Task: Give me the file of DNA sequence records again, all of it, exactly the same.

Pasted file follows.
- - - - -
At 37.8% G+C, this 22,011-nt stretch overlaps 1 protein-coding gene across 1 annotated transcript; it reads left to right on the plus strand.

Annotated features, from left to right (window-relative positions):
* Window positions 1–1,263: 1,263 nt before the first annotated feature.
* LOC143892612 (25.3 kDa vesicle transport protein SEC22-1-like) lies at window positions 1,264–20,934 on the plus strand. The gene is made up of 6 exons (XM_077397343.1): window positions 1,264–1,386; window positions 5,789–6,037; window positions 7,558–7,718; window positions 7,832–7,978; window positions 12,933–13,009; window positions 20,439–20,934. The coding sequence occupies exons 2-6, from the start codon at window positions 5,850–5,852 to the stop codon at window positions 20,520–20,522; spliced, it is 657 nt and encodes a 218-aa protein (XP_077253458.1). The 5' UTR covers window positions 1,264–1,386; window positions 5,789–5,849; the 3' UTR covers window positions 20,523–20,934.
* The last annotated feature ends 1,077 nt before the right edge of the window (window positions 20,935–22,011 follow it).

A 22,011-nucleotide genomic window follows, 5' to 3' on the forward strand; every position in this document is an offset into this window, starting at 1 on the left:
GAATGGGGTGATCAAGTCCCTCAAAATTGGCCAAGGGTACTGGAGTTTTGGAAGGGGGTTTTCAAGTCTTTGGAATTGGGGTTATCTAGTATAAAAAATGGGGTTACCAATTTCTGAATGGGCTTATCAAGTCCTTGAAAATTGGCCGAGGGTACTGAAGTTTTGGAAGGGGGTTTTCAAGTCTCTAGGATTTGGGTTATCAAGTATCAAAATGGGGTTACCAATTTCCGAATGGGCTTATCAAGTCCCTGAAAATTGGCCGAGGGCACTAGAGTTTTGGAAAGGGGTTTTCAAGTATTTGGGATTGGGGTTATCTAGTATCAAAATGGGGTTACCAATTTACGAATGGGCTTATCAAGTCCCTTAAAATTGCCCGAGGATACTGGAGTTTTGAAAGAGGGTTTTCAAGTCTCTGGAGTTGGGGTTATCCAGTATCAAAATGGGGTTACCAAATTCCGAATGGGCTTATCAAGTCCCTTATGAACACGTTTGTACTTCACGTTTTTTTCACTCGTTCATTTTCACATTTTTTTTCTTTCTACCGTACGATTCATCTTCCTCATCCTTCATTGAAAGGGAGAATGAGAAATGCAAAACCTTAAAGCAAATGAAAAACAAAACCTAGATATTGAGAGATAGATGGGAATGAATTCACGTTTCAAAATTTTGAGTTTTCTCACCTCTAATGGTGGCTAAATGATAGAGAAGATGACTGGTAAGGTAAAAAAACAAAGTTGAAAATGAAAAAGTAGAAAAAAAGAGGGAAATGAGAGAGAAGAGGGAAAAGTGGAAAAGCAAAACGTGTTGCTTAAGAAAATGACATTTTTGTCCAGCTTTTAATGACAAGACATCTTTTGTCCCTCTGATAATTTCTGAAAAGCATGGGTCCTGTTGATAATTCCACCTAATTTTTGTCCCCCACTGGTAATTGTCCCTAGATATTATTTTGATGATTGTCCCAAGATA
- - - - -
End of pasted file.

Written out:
At 37.8% G+C, this 22,011-nt stretch overlaps 1 protein-coding gene across 1 annotated transcript; it reads left to right on the plus strand.

Annotated features, from left to right (window-relative positions):
* Window positions 1–1,263: 1,263 nt before the first annotated feature.
* LOC143892612 (25.3 kDa vesicle transport protein SEC22-1-like) lies at window positions 1,264–20,934 on the plus strand. The gene is made up of 6 exons (XM_077397343.1): window positions 1,264–1,386; window positions 5,789–6,037; window positions 7,558–7,718; window positions 7,832–7,978; window positions 12,933–13,009; window positions 20,439–20,934. The coding sequence occupies exons 2-6, from the start codon at window positions 5,850–5,852 to the stop codon at window positions 20,520–20,522; spliced, it is 657 nt and encodes a 218-aa protein (XP_077253458.1). The 5' UTR covers window positions 1,264–1,386; window positions 5,789–5,849; the 3' UTR covers window positions 20,523–20,934.
* The last annotated feature ends 1,077 nt before the right edge of the window (window positions 20,935–22,011 follow it).

A 22,011-nucleotide genomic window follows, 5' to 3' on the forward strand; every position in this document is an offset into this window, starting at 1 on the left:
GAATGGGGTGATCAAGTCCCTCAAAATTGGCCAAGGGTACTGGAGTTTTGGAAGGGGGTTTTCAAGTCTTTGGAATTGGGGTTATCTAGTATAAAAAATGGGGTTACCAATTTCTGAATGGGCTTATCAAGTCCTTGAAAATTGGCCGAGGGTACTGAAGTTTTGGAAGGGGGTTTTCAAGTCTCTAGGATTTGGGTTATCAAGTATCAAAATGGGGTTACCAATTTCCGAATGGGCTTATCAAGTCCCTGAAAATTGGCCGAGGGCACTAGAGTTTTGGAAAGGGGTTTTCAAGTATTTGGGATTGGGGTTATCTAGTATCAAAATGGGGTTACCAATTTACGAATGGGCTTATCAAGTCCCTTAAAATTGCCCGAGGATACTGGAGTTTTGAAAGAGGGTTTTCAAGTCTCTGGAGTTGGGGTTATCCAGTATCAAAATGGGGTTACCAAATTCCGAATGGGCTTATCAAGTCCCTTATGAACACGTTTGTACTTCACGTTTTTTTCACTCGTTCATTTTCACATTTTTTTTCTTTCTACCGTACGATTCATCTTCCTCATCCTTCATTGAAAGGGAGAATGAGAAATGCAAAACCTTAAAGCAAATGAAAAACAAAACCTAGATATTGAGAGATAGATGGGAATGAATTCACGTTTCAAAATTTTGAGTTTTCTCACCTCTAATGGTGGCTAAATGATAGAGAAGATGACTGGTAAGGTAAAAAAACAAAGTTGAAAATGAAAAAGTAGAAAAAAAGAGGGAAATGAGAGAGAAGAGGGAAAAGTGGAAAAGCAAAACGTGTTGCTTAAGAAAATGACATTTTTGTCCAGCTTTTAATGACAAGACATCTTTTGTCCCTCTGATAATTTCTGAAAAGCATGGGTCCTGTTGATAATTCCACCTAATTTTTGTCCCCCACTGGTAATTGTCCCTAGATATTATTTTGATGATTGTCCCAAGATA